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Want a PC gamepad, but don't like the Xbox controller? Here's how to use a PS3 controller instead

Connecting a PS3 controller to a PC is not as difficult as one might expect, and typically requires PC users to do little more than plug their controller in the their PC’s USB input. All you really need is a USB cable. Although most stock wireless PS3 controllers come packaged with a USB charge cable, players can purchase a third-party charge cable ($1.50) if missing the component. Since you need those to charge the controller, you’ll need one regardless.

Related: You can stream PS4 games on your PC using remote play (and here’s how)

Here’s our quick-hit guide to connecting a PS3 controller to a PC, so you can ditch the mouse and keyboard if you so desire. The exact process for doing so depends on whether you’re utilizing a wireless or wired device, but it’s essentially the same regardless of the controller.

Step 1: Update Drivers and .NET Framework

First, connect your PS3 controller to your PC via a USB cable and Windows should begin installing an initial set of drivers. From there, you’re going to need to install a few files from Microsoft. Some of these will already be installed, but just in case, download the official Xbox 360 PC driver, .NET Framework 4.0, and Visual C 2013. Once you’ve installed those drivers and files, it’s time to download the third party software that will enable your DualShock 3 to work on your PC.

Step 2: Download and Install SCP Driver Package

Head to the official SCP Toolkit download thread and click the link to download the latest stable version. You will need a tool like 7-Zip to extract the files. Once downloaded and extracted, run the file “ScToolkit_Setup.exe” as administrator. The program will install. Following the installation, you will have a number of new program shortcuts on your desktop: ScpToolkit Driver Installer, ScpToolkit Profile Manager, ScpToolkit Settings Manager, and ScpToolkit Updater.


Right click on “ScpToolkit Driver Installer” and run as administrator. A new window will open. Be sure all the boxes are checked, including Force Driver installation. From the “Choose DualShock 3” dropdown menu, find and select your DualShock 3 controller. If you’re installing either a DualShock 4 or a Bluetooth dongle to enable wireless play, select those as well. Then, click install. All the necessary files will install and be automatically configured. Once complete, your DualShock 3 will now be plug-and-play, meaning you can plug it in at any time and it should be recognized and work automatically.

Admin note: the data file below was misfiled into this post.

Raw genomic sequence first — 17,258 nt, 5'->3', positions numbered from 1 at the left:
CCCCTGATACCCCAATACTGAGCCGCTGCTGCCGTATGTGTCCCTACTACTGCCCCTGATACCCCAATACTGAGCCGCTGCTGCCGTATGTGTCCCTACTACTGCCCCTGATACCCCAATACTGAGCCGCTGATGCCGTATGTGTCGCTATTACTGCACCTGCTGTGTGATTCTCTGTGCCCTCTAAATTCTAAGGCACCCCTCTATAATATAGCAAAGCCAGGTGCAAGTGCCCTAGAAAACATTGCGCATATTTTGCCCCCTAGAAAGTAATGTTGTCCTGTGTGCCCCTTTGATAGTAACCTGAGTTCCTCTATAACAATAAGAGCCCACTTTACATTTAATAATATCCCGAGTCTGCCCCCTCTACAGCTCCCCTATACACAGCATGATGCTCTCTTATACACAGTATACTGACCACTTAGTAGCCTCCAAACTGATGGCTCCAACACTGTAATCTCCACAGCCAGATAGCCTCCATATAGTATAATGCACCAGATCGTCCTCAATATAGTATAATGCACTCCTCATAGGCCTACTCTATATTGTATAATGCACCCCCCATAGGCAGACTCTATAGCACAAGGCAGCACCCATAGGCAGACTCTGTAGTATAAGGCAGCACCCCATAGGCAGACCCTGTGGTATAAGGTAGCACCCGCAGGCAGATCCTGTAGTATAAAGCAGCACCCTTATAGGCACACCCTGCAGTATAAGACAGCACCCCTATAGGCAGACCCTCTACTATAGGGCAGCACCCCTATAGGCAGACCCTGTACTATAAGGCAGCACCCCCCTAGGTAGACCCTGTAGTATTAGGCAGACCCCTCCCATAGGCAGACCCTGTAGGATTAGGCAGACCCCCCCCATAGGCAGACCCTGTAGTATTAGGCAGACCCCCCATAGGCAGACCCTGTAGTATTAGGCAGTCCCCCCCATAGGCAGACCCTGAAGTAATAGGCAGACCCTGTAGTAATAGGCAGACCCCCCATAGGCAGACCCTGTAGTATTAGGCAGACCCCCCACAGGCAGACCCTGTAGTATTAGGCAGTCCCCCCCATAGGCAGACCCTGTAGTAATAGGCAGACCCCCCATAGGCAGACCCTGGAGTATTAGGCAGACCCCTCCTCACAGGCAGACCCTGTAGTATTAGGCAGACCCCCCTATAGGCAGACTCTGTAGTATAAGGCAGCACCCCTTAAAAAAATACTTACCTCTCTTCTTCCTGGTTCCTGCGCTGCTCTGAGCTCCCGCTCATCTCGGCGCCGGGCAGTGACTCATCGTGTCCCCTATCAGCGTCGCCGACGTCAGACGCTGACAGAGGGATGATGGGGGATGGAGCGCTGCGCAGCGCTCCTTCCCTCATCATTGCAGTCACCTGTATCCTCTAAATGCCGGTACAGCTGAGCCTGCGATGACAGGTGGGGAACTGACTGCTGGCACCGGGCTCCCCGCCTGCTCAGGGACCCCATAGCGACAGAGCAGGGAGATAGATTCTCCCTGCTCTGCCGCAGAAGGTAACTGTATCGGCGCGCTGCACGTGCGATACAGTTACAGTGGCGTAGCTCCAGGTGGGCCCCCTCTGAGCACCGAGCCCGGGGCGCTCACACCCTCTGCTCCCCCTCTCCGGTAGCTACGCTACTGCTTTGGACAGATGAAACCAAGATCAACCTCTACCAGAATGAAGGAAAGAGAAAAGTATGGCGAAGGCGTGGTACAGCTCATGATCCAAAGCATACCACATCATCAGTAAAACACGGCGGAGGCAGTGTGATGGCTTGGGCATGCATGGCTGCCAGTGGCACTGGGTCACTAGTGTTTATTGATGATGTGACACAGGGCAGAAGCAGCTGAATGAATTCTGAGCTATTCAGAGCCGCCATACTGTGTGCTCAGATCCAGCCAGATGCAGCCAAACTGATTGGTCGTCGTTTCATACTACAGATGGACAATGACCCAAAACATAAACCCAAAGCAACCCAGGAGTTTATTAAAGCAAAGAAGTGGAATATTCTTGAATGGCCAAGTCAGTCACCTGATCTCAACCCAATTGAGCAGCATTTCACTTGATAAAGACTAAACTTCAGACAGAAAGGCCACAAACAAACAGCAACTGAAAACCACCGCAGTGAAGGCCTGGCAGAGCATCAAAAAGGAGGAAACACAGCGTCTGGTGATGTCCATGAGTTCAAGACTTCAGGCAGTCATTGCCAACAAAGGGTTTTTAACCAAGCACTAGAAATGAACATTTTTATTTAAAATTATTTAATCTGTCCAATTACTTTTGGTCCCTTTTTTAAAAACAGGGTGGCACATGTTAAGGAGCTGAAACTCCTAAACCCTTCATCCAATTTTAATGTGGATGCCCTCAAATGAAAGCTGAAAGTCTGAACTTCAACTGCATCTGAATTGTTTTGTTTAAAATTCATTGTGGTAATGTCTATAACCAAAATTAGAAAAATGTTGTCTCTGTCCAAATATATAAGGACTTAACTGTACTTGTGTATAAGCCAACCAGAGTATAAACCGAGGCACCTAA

Step 3: Creating a Profile

At this point, your DualShock 3 is ready to go. However, if you’re so inclined, you can fine tune your controller through various applications include with the ScpToolkit.


By using the ScpToolkit Profile Manager and the ScpToolkit Settings Manager, you can customize your controller experience to suit your needs and playstyle. With the Profile manager you can create custom button mappings that can be swapped between on the fly. You can also create mapping for keyboard and mouse as well. The Setting Manager will allow you to fine tune your thumbstick sensitivity, rumble, controller latency, and LED display, among a lot of other advanced settings.

Troubleshooting for Windows 10

Sometimes Windows 10 can be picky with controllers. Being Microsoft’s operating system, it’s closely tied to the Xbox One and Xbox Live ecosystem — antithetical to connecting and using a Sony gaming device, especially an outdated one. While the ScpToolkit circumvents most of the issues users may face when using the DualShock 3 on PC, there may be errors while trying to install. In that case, there is a workaround to enable driver installation. It may also be wise to back up important files, even if the procedure isn’t necessarily dangerous. We will be changing Windows startup settings, after all.

  1. Begin by pressing the Start button, or the Windows key.
  2. Go to Settings.
  3. Click on Update and Security.
  4. Select Recovery from the list on the left.
  5. Click Advanced Restart.
  6. Now wait. Your system will restart and boot in a mode that will allow you to alter your firmware and startup settings, thus allowing you to bypass the driver signature enforcement.
  7. Select Troubleshoot from the resulting list of options.
  8. Click Advanced Settings, then Startup Settings. This will initiate another restart.
  9. After your system boots again, you will have another set of options to choose from. Find Disable Driver Signature Enforcement, then press the F7 Key to reboot your PC one last time.
  10. When your PC finishes rebooting, follow the procedures outlined above to reinstall and configure ScpToolkit.

This article was originally published on December 31, 2014, and updated on June 10, 2016, by Brendan Hesse to include troubleshooting tips for running MotionJoy on Windows 10.